- Skywave propagation – When the ionosphere is used for transmitting medium frequency waves, usually in the range of 3 MHz-30 MHz, it is called sky wave propagation. The presence of charged ions in this region acts as a reflecting medium for the waves. Here the angle of transmission has to be at a critical angle for total reflection to the ground.
- Space wave propagation – It is also called LoS or line of sight communication. Used by very high-frequency waves which are > 30 MHz, these waves travel in a straight line from the transmitter to the antenna.
Da = (2RHt) -1/2 + (2RHr) -1/2
Here Da – distance between 2 antennas
R – radius of the earth = 6400 Km
Ht – Height of transmitting antenna
Hr – Height of receiving antenna
Range of transmission for an antenna of height Ht is given by:
Dt = (2RHt) -1/2
- Amplitude modulation – The carrier wave’s amplitude is modulated based on the amplitude of the information signal.
- For a sinusoidal wave – m(t) = Amod sinωmt
- For a carrier wave – Cm(t) = Acar sinωct
Here Amod – amplitude of modulating signal
Acar – amplitude of carrier signal
ωm or ωc = 2πטc – angular frequency of either the modulating or the
Discussion of Exercises of NCERT Exemplar Class 12 Physics Solutions Chapter 15
- The first set of questions, MCQ1, is objective type questions which have only one correct answer. It has 9 questions. The topics discussed in this section are the basics of transmission and antenna, attenuation, and amplitude modulation.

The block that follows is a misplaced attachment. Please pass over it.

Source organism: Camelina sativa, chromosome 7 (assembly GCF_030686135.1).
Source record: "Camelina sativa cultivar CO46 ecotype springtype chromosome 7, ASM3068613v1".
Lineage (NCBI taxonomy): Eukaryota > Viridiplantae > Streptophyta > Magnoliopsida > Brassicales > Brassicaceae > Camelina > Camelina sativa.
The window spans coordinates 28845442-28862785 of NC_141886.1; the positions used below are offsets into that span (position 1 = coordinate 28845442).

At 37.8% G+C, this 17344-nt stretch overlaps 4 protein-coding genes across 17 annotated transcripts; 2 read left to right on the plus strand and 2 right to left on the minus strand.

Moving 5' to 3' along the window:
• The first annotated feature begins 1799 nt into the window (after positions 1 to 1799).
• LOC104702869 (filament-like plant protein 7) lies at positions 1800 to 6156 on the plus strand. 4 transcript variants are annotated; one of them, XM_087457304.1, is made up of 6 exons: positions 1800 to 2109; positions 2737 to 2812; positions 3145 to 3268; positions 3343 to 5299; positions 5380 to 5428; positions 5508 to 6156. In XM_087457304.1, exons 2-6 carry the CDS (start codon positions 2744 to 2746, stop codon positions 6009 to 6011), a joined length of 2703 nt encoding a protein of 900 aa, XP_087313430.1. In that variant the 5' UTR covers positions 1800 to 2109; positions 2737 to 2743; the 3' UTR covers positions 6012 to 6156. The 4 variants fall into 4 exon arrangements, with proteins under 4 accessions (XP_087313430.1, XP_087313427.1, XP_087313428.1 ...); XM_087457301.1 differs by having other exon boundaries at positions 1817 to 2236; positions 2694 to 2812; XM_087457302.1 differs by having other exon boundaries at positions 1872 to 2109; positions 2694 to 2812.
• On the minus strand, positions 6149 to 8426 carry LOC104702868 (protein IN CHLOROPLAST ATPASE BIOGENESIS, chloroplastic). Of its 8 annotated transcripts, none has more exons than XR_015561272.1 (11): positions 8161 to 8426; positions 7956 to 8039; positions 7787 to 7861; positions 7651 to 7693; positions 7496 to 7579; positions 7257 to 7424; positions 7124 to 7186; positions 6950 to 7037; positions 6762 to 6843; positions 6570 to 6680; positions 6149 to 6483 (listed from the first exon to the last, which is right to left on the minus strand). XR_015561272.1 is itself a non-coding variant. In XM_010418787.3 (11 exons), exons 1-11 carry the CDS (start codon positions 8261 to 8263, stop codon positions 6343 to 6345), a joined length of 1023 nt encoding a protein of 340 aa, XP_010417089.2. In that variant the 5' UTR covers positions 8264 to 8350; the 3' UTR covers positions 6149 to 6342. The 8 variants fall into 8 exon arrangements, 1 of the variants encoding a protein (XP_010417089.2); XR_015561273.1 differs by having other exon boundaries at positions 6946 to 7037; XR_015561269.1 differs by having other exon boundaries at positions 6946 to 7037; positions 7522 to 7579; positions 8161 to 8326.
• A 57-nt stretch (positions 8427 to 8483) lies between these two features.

- The second set of questions is MCQ2, which are again objective type questions where there may be more than 1 correct answer and you must choose all the correct answers for the given problem statement. It has 5 questions based on the size of the antenna required for transmission, amplitude modulation, and band frequencies.
- The third set of questions requires very short type answers which are based on concepts of analog and digital signals, propagation of electromagnetic waves, modulation, and amplifiers. It has 6 questions.
- The fourth set of questions requires short type answers where you need to apply knowledge of some basic concepts of transmission and noise, antenna height, propagation of electromagnetic waves, to solve the 5 questions provided.
- The fifth set of questions involves long answers where you need to show expertise on solving problems around the propagation of waves and amplitude modulation in solving the 5 questions presented.
- The NCERT Exemplar Problems for all chapters of Physics are very beneficial for students as they are modeled in CBSE as well as questions that come in competitive exams. Solving these problems gives a good base to students for taking up any kind of exam.